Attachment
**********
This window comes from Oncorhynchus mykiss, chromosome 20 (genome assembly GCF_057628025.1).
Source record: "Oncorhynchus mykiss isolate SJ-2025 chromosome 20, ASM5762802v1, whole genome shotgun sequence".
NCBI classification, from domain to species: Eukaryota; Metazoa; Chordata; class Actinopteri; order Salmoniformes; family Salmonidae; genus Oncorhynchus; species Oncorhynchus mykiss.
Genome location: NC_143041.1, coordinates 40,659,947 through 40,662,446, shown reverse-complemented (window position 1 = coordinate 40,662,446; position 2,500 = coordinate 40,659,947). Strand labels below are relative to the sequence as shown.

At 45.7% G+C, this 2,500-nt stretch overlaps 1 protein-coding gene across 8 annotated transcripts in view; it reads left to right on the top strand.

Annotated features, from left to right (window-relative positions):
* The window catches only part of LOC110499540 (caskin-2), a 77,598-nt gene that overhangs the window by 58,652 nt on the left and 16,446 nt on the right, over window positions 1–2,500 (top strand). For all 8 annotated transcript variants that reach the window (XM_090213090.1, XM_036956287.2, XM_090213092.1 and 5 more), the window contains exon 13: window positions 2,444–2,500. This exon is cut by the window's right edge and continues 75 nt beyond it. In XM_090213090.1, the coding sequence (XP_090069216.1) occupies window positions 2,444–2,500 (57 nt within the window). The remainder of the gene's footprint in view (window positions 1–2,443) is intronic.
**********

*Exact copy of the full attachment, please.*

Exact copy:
This window comes from Oncorhynchus mykiss, chromosome 20 (genome assembly GCF_057628025.1).
Source record: "Oncorhynchus mykiss isolate SJ-2025 chromosome 20, ASM5762802v1, whole genome shotgun sequence".
NCBI classification, from domain to species: Eukaryota; Metazoa; Chordata; class Actinopteri; order Salmoniformes; family Salmonidae; genus Oncorhynchus; species Oncorhynchus mykiss.
Genome location: NC_143041.1, coordinates 40,659,947 through 40,662,446, shown reverse-complemented (window position 1 = coordinate 40,662,446; position 2,500 = coordinate 40,659,947). Strand labels below are relative to the sequence as shown.

At 45.7% G+C, this 2,500-nt stretch overlaps 1 protein-coding gene across 8 annotated transcripts in view; it reads left to right on the top strand.

Annotated features, from left to right (window-relative positions):
* The window catches only part of LOC110499540 (caskin-2), a 77,598-nt gene that overhangs the window by 58,652 nt on the left and 16,446 nt on the right, over window positions 1–2,500 (top strand). For all 8 annotated transcript variants that reach the window (XM_090213090.1, XM_036956287.2, XM_090213092.1 and 5 more), the window contains exon 13: window positions 2,444–2,500. This exon is cut by the window's right edge and continues 75 nt beyond it. In XM_090213090.1, the coding sequence (XP_090069216.1) occupies window positions 2,444–2,500 (57 nt within the window). The remainder of the gene's footprint in view (window positions 1–2,443) is intronic.